53. Rasmussen, A. (2004). Computer‐mediated collaborative processes from an ethical perspective. In L. Dirckinck-Holmfeld, B. Lindström, B. M. Svendsen, & M. Ponti (Eds.). Conditions for productive learning in networked learning environments. Aalborg: Aalborg University/ Kaleidoscope. Retrieved 6th November 2005 from: http://www.ell.aau.dk/index.php?id=60.Google Scholar
  54. Ryberg, T., & Ponti, M. (2004). Constructing place: The relationship between place-making and sociability in networked environments-a condition for productive learning environments. In L. Dirckinck‐Holmfeld, B. Lindström, B. M. Svendsen, & M. Ponti (Eds.). Conditions forproductive learning in networked learning environments. Aalborg: Aalborg University/Kaleidoscope. Retrieved 6th November 2005 from: http://www.ell.aau.dk/index.php?id=60.Google Scholar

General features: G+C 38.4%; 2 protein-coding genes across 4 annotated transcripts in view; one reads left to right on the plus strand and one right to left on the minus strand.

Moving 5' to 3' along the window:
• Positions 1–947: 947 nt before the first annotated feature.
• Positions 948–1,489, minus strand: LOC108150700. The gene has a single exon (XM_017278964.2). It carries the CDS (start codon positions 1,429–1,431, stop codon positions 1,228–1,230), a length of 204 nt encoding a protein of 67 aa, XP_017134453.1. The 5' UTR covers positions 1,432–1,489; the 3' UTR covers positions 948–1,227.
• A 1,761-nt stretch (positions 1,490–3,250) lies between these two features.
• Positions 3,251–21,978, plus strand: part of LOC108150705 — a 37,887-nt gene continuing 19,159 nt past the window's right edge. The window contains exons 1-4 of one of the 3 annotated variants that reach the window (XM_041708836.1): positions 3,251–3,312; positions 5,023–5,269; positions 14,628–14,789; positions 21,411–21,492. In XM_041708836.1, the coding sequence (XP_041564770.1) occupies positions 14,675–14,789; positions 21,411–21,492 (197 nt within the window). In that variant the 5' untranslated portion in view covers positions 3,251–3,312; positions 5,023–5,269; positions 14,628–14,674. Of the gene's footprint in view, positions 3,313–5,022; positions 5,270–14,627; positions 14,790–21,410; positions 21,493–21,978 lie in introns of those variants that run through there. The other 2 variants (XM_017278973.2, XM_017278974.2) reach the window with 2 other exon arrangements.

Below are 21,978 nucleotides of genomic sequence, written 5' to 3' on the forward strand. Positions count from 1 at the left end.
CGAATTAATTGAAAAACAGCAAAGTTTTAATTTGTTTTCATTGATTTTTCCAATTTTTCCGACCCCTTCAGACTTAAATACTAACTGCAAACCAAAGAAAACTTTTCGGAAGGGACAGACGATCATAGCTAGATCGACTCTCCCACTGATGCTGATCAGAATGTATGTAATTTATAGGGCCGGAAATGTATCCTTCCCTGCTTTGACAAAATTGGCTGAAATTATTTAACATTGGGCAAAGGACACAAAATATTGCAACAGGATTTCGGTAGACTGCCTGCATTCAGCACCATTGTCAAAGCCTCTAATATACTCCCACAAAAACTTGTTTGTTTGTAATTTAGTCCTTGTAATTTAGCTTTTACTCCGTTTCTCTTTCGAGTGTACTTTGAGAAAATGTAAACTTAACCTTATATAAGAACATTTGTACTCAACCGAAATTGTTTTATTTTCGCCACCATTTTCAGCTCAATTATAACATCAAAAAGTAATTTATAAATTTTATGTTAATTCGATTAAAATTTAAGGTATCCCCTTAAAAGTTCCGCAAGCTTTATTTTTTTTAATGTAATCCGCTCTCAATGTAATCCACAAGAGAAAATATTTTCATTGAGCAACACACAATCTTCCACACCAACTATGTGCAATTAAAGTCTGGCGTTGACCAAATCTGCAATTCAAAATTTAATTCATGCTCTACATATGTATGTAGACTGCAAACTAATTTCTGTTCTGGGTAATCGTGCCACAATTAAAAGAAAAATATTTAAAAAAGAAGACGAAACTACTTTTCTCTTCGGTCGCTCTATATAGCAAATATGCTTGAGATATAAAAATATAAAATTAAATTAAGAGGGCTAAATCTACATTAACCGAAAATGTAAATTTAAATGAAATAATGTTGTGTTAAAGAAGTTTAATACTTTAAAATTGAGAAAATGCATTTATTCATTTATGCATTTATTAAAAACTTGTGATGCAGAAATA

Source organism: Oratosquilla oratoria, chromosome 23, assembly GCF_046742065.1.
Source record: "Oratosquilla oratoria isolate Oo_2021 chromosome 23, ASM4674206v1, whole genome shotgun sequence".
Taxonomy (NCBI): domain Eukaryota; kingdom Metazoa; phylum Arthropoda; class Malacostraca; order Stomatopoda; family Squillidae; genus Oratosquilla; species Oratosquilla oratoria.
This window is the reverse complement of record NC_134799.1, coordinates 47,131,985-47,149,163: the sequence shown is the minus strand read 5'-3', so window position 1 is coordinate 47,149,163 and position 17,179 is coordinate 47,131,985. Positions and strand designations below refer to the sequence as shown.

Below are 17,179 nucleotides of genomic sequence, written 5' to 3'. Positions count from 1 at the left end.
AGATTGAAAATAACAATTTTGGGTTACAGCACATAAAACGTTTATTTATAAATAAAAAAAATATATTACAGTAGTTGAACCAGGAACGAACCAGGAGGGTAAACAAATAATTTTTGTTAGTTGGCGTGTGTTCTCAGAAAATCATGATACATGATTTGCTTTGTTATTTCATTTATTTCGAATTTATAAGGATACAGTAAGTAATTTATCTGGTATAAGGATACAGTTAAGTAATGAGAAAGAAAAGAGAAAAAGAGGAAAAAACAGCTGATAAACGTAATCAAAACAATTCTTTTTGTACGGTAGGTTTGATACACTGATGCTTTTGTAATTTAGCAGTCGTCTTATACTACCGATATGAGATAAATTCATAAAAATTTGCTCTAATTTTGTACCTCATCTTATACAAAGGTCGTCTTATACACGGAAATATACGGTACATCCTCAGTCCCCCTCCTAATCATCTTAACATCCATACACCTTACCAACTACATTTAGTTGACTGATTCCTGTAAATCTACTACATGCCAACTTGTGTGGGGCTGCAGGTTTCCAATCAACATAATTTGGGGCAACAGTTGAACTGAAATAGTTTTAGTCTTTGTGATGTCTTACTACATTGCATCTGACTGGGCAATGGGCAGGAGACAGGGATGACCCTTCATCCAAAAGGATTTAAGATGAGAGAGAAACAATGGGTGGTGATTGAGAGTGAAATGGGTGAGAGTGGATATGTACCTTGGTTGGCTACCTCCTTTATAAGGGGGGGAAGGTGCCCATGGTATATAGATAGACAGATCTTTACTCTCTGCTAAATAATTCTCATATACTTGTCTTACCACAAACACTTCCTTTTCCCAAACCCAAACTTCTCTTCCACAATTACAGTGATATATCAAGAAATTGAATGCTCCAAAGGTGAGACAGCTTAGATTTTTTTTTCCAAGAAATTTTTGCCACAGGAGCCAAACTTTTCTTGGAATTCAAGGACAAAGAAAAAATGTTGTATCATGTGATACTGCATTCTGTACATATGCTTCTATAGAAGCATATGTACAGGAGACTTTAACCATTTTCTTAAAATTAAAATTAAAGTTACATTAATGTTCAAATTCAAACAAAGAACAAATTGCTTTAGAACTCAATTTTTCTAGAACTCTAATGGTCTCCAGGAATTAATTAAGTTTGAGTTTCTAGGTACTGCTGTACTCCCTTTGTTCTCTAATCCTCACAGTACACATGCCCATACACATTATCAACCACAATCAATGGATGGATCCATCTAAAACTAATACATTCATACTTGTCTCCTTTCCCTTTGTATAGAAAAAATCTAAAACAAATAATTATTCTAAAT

55. Salmon G. (2000). E-moderating: The key to teaching and learning online. London: Kogan Page.Google Scholar
  56. Säljö, R. (1999). Learning as the use of tools: a sociocultural perspective on the human technology link. In K. Littleton & P. Light (Eds.), Learning with computers: Analysing productive intervention. London: Routledge.Google Scholar
  57. Schatzki, T. R. (1996). Social practices: A Wittgensteinian approach to human activity and the social. Cambridge: Cambridge University Press.Google Scholar
  58. Schatzki, T. R., Cetina, K., & von Savigny, E. (Eds). (2001). The practice turn in contemporary theory. London: Routledge.Google Scholar
  59. Stahl, G. (2006). Group cognition: Computer support for building collaborative knowledge. Cambridge, MA: MIT Press.Google Scholar
  60. Star, S. L., & Ruhleder, K. (1994). Steps toward an ecology of infrastructure: Complex problems in design and access for large-scale collaborative systems. Proceedings of the Conference on Computer Supported Cooperative Work. New York: ACM.Google Scholar
  61. Star, S. L., & Ruhleder. K. (1996). Steps toward an ecology of infrastructure: Design and access for large information spaces. Information Systems Research, 7(1), 111–134.Google Scholar
  62. Strijbos, J.‐A., Kirschner, P. A., and Martens, R. L. (Eds.). (2004). What we know about CSCL: And implementing it in higher education. Boston: Kluwer Academic Publishers.Google Scholar